The Brood X Emergence: What to Expect

Jerilyn Garrett, Staff Reporter

Last here in 2004, the Brood X cicadas are making a comeback. These unique, large insects, typically known for their buzzing sounds, are resurfacing after spending 17 years underground. Cicadas spend most of their lives underground with only certain broods, or specific geographical and distinct groups, emerging annually. However, this spring the Brood X cicadas will come out of the ground in massive numbers, counting toward the billions in total, creating a sight for all to learn about and prepare for.

What are Brood X cicadas?

Cicadas are grouped by scientists based on how many years it takes for them to emerge from the ground after developing into adults. Named for the order in which the cicadas were originally tracked, Brood X was the tenth group, using roman numerals. Also known as the Great Eastern Brood, Brood X is characterized by the large geographical space it covers and the large number of cicadas that will emerge across several states. In their lifetime, these cicadas develop underground as nymphs, or immature forms of the adult insects, before emerging. After emerging, they shed their skins, leaving hollow shells, and become adults. During their time as adults, female cicadas cut slits into tree bark and leave around 20 eggs each, according to Pest World. The adult cicadas then die after breeding. After six to ten weeks, the eggs hatch and the nymphs fall to the ground and burrow, living off of tree roots for the next 17 years. The cycle then repeats. 

Cicadas are commonly known for their loud, buzzing noises. These sounds are produced by the males using their tymbals which is a part of their sound-producing organs. Reaching around 100 decibels, these noises can be as loud as motorcycles when combined. Creating the classic cicada “chorus,” the males use this to attract mates, achieving their main purpose of life.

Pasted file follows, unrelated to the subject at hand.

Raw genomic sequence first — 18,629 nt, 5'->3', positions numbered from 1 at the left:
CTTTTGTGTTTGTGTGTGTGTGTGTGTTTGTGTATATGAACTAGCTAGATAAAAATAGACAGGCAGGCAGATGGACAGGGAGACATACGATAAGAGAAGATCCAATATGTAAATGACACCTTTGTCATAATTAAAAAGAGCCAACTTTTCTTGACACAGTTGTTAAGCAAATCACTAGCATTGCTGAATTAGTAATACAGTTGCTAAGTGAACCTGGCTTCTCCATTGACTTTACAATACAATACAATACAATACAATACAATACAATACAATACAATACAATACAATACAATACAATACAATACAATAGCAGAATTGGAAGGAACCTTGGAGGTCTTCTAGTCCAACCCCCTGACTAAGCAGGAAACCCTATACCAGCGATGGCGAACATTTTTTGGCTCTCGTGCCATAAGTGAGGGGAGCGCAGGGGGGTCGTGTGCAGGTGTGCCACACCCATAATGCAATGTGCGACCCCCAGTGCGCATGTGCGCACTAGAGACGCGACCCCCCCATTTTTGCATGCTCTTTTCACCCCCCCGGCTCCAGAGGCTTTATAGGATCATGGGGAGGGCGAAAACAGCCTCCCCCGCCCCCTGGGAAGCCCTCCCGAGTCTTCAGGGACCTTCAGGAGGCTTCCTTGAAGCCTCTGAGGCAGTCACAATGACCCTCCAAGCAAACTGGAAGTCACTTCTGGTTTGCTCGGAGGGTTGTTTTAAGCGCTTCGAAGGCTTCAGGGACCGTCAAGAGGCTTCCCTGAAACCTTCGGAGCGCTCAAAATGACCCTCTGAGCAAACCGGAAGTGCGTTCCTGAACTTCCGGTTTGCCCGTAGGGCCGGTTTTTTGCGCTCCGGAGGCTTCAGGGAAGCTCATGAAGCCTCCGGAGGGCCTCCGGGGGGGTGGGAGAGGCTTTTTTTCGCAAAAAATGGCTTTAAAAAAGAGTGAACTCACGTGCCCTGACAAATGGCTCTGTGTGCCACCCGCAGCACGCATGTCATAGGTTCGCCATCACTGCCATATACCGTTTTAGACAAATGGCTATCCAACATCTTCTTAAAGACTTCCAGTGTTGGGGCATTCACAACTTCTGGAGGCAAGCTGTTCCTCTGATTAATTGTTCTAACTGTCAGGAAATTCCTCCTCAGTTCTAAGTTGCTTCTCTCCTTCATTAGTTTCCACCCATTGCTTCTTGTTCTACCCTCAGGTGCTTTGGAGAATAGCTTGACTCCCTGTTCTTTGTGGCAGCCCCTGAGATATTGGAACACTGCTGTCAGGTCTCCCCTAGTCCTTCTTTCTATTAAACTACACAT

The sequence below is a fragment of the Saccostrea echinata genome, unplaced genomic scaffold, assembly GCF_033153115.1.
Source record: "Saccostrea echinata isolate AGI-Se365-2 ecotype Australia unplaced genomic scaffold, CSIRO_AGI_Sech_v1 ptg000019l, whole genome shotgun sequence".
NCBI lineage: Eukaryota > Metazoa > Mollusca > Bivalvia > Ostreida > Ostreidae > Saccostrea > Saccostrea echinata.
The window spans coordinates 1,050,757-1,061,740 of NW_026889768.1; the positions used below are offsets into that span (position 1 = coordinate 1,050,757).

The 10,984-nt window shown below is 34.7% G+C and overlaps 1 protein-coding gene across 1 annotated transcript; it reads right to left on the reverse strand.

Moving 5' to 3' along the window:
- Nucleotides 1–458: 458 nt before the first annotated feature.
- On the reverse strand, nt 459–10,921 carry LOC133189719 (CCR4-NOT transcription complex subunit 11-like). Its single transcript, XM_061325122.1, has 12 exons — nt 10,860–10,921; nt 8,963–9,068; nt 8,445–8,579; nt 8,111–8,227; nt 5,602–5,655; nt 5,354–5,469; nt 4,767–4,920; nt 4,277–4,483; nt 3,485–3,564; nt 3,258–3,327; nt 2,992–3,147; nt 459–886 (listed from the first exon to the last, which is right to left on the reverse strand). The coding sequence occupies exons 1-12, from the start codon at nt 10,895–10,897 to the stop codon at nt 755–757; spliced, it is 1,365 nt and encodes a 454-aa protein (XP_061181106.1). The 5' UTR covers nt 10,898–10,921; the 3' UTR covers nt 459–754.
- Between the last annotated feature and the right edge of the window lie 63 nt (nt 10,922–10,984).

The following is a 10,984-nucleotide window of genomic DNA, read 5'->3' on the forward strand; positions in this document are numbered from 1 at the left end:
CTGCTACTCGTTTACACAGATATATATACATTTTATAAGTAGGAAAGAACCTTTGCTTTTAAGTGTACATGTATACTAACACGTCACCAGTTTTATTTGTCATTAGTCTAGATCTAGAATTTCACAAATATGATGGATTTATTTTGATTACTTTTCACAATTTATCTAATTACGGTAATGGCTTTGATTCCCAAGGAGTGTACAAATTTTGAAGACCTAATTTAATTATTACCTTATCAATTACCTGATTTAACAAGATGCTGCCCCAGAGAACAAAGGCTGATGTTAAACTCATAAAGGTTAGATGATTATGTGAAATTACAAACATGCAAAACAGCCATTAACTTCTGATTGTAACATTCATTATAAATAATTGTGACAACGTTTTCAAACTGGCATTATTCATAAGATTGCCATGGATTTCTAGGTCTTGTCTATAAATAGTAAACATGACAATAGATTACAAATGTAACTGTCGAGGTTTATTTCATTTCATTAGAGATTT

Why every 17 years?

The reason why the Brood X cicadas emerge after every 17 years most likely has to do with evolutionary survival purposes. While this still remains a large mystery to scientists and is still being studied, some believe that the reason they have long underground periods dates back 1.8 million years ago to the Pleistocene Epoch, when the last Ice Age occured. During this time, winters were not only extremely cold but summers were sometimes shockingly cold as well. Cicadas are unable to survive in cold weather, so the extended period of time underground is to be believed as assisting with their survival.

The exact reason for the number 17 is widely up for debate. Some theories suggest that the number aligns with the life cycles of wasps that are predators to them while others suggest that the unique number helps prevent this exact species of cicadas from breeding with other species and generations. While the reason is still unknown, this adds to the uniqueness of Brood X cicadas and the scientific learning opportunities that come with the emergence this spring.

Where will the Brood X be?

The Brood X emergence will take place across fifteen states this year including Delaware, Georgia, Illinois, Indiana, Kentucky, Maryland, Michigan, New Jersey, New York, North Carolina, Ohio, Pennsylvania, Tennessee, Virginia and West Virginia.